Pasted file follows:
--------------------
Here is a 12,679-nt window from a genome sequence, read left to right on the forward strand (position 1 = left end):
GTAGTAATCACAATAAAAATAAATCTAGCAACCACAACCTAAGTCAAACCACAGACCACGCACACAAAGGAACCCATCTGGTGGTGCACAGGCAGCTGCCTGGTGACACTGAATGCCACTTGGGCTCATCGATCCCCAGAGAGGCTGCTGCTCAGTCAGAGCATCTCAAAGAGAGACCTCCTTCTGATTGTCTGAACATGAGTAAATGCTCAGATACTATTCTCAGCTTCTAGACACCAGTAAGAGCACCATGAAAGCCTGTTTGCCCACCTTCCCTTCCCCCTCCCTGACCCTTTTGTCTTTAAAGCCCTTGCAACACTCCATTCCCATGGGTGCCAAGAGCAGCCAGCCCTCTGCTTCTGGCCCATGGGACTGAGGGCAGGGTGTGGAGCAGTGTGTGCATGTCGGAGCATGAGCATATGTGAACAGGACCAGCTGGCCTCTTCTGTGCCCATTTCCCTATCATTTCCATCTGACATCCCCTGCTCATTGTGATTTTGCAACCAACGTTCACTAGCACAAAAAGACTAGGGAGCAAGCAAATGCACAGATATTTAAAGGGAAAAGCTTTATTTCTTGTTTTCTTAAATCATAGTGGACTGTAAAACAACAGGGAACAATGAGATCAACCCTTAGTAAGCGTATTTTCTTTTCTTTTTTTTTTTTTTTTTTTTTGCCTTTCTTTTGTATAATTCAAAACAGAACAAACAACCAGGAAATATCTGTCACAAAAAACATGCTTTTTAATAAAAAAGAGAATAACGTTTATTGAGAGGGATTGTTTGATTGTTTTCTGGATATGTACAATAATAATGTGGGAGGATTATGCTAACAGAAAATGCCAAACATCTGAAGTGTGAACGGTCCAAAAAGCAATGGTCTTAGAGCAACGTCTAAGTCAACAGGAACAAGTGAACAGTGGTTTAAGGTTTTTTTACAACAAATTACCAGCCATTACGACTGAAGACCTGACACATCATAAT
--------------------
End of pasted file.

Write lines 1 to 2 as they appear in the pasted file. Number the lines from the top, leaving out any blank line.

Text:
Here is a 12,679-nt window from a genome sequence, read left to right on the forward strand (position 1 = left end):
GTAGTAATCACAATAAAAATAAATCTAGCAACCACAACCTAAGTCAAACCACAGACCACGCACACAAAGGAACCCATCTGGTGGTGCACAGGCAGCTGCCTGGTGACACTGAATGCCACTTGGGCTCATCGATCCCCAGAGAGGCTGCTGCTCAGTCAGAGCATCTCAAAGAGAGACCTCCTTCTGATTGTCTGAACATGAGTAAATGCTCAGATACTATTCTCAGCTTCTAGACACCAGTAAGAGCACCATGAAAGCCTGTTTGCCCACCTTCCCTTCCCCCTCCCTGACCCTTTTGTCTTTAAAGCCCTTGCAACACTCCATTCCCATGGGTGCCAAGAGCAGCCAGCCCTCTGCTTCTGGCCCATGGGACTGAGGGCAGGGTGTGGAGCAGTGTGTGCATGTCGGAGCATGAGCATATGTGAACAGGACCAGCTGGCCTCTTCTGTGCCCATTTCCCTATCATTTCCATCTGACATCCCCTGCTCATTGTGATTTTGCAACCAACGTTCACTAGCACAAAAAGACTAGGGAGCAAGCAAATGCACAGATATTTAAAGGGAAAAGCTTTATTTCTTGTTTTCTTAAATCATAGTGGACTGTAAAACAACAGGGAACAATGAGATCAACCCTTAGTAAGCGTATTTTCTTTTCTTTTTTTTTTTTTTTTTTTTTGCCTTTCTTTTGTATAATTCAAAACAGAACAAACAACCAGGAAATATCTGTCACAAAAAACATGCTTTTTAATAAAAAAGAGAATAACGTTTATTGAGAGGGATTGTTTGATTGTTTTCTGGATATGTACAATAATAATGTGGGAGGATTATGCTAACAGAAAATGCCAAACATCTGAAGTGTGAACGGTCCAAAAAGCAATGGTCTTAGAGCAACGTCTAAGTCAACAGGAACAAGTGAACAGTGGTTTAAGGTTTTTTTACAACAAATTACCAGCCATTACGACTGAAGACCTGACACATCATAAT